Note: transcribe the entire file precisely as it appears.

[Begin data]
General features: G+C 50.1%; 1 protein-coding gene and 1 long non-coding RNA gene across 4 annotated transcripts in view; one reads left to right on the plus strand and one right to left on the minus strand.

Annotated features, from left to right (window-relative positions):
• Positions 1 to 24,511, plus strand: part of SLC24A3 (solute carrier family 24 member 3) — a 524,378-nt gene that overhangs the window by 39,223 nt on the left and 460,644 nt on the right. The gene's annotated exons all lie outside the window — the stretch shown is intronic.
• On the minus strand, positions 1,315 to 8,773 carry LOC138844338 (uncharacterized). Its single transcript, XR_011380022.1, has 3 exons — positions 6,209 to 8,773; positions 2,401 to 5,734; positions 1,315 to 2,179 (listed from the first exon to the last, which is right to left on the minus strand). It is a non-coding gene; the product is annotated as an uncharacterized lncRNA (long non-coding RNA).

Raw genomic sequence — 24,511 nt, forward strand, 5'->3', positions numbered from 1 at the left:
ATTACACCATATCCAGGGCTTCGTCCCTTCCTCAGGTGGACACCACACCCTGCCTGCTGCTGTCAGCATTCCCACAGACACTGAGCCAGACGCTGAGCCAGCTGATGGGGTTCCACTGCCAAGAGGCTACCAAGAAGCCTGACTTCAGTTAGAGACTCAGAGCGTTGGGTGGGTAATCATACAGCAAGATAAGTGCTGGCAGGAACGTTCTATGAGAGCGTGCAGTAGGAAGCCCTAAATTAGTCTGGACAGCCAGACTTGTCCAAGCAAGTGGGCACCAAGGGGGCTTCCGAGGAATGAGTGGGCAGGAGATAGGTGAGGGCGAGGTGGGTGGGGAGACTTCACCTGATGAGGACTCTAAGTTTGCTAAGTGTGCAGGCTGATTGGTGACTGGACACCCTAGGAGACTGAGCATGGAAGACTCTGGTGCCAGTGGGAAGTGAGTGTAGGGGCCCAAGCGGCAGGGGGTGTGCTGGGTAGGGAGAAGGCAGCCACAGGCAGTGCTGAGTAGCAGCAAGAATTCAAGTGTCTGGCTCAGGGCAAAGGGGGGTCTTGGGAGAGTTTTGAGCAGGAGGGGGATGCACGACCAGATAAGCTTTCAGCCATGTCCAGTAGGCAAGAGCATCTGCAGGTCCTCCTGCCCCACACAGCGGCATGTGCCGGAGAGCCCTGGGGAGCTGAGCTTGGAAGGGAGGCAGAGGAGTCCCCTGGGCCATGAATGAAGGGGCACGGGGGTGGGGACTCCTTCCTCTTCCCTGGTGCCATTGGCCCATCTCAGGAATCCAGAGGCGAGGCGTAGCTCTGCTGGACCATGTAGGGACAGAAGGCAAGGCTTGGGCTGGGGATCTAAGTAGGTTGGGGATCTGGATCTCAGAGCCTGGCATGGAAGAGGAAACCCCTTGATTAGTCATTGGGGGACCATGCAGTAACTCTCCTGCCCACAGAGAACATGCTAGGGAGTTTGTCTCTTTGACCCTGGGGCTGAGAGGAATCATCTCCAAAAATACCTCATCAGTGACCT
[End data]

General features: G+C 50.1%; 1 protein-coding gene and 1 long non-coding RNA gene across 4 annotated transcripts in view; one reads left to right on the plus strand and one right to left on the minus strand.

Annotated features, from left to right (window-relative positions):
• Positions 1 to 24,511, plus strand: part of SLC24A3 (solute carrier family 24 member 3) — a 524,378-nt gene that overhangs the window by 39,223 nt on the left and 460,644 nt on the right. The gene's annotated exons all lie outside the window — the stretch shown is intronic.
• On the minus strand, positions 1,315 to 8,773 carry LOC138844338 (uncharacterized). Its single transcript, XR_011380022.1, has 3 exons — positions 6,209 to 8,773; positions 2,401 to 5,734; positions 1,315 to 2,179 (listed from the first exon to the last, which is right to left on the minus strand). It is a non-coding gene; the product is annotated as an uncharacterized lncRNA (long non-coding RNA).

Raw genomic sequence — 24,511 nt, forward strand, 5'->3', positions numbered from 1 at the left:
ATTACACCATATCCAGGGCTTCGTCCCTTCCTCAGGTGGACACCACACCCTGCCTGCTGCTGTCAGCATTCCCACAGACACTGAGCCAGACGCTGAGCCAGCTGATGGGGTTCCACTGCCAAGAGGCTACCAAGAAGCCTGACTTCAGTTAGAGACTCAGAGCGTTGGGTGGGTAATCATACAGCAAGATAAGTGCTGGCAGGAACGTTCTATGAGAGCGTGCAGTAGGAAGCCCTAAATTAGTCTGGACAGCCAGACTTGTCCAAGCAAGTGGGCACCAAGGGGGCTTCCGAGGAATGAGTGGGCAGGAGATAGGTGAGGGCGAGGTGGGTGGGGAGACTTCACCTGATGAGGACTCTAAGTTTGCTAAGTGTGCAGGCTGATTGGTGACTGGACACCCTAGGAGACTGAGCATGGAAGACTCTGGTGCCAGTGGGAAGTGAGTGTAGGGGCCCAAGCGGCAGGGGGTGTGCTGGGTAGGGAGAAGGCAGCCACAGGCAGTGCTGAGTAGCAGCAAGAATTCAAGTGTCTGGCTCAGGGCAAAGGGGGGTCTTGGGAGAGTTTTGAGCAGGAGGGGGATGCACGACCAGATAAGCTTTCAGCCATGTCCAGTAGGCAAGAGCATCTGCAGGTCCTCCTGCCCCACACAGCGGCATGTGCCGGAGAGCCCTGGGGAGCTGAGCTTGGAAGGGAGGCAGAGGAGTCCCCTGGGCCATGAATGAAGGGGCACGGGGGTGGGGACTCCTTCCTCTTCCCTGGTGCCATTGGCCCATCTCAGGAATCCAGAGGCGAGGCGTAGCTCTGCTGGACCATGTAGGGACAGAAGGCAAGGCTTGGGCTGGGGATCTAAGTAGGTTGGGGATCTGGATCTCAGAGCCTGGCATGGAAGAGGAAACCCCTTGATTAGTCATTGGGGGACCATGCAGTAACTCTCCTGCCCACAGAGAACATGCTAGGGAGTTTGTCTCTTTGACCCTGGGGCTGAGAGGAATCATCTCCAAAAATACCTCATCAGTGACCT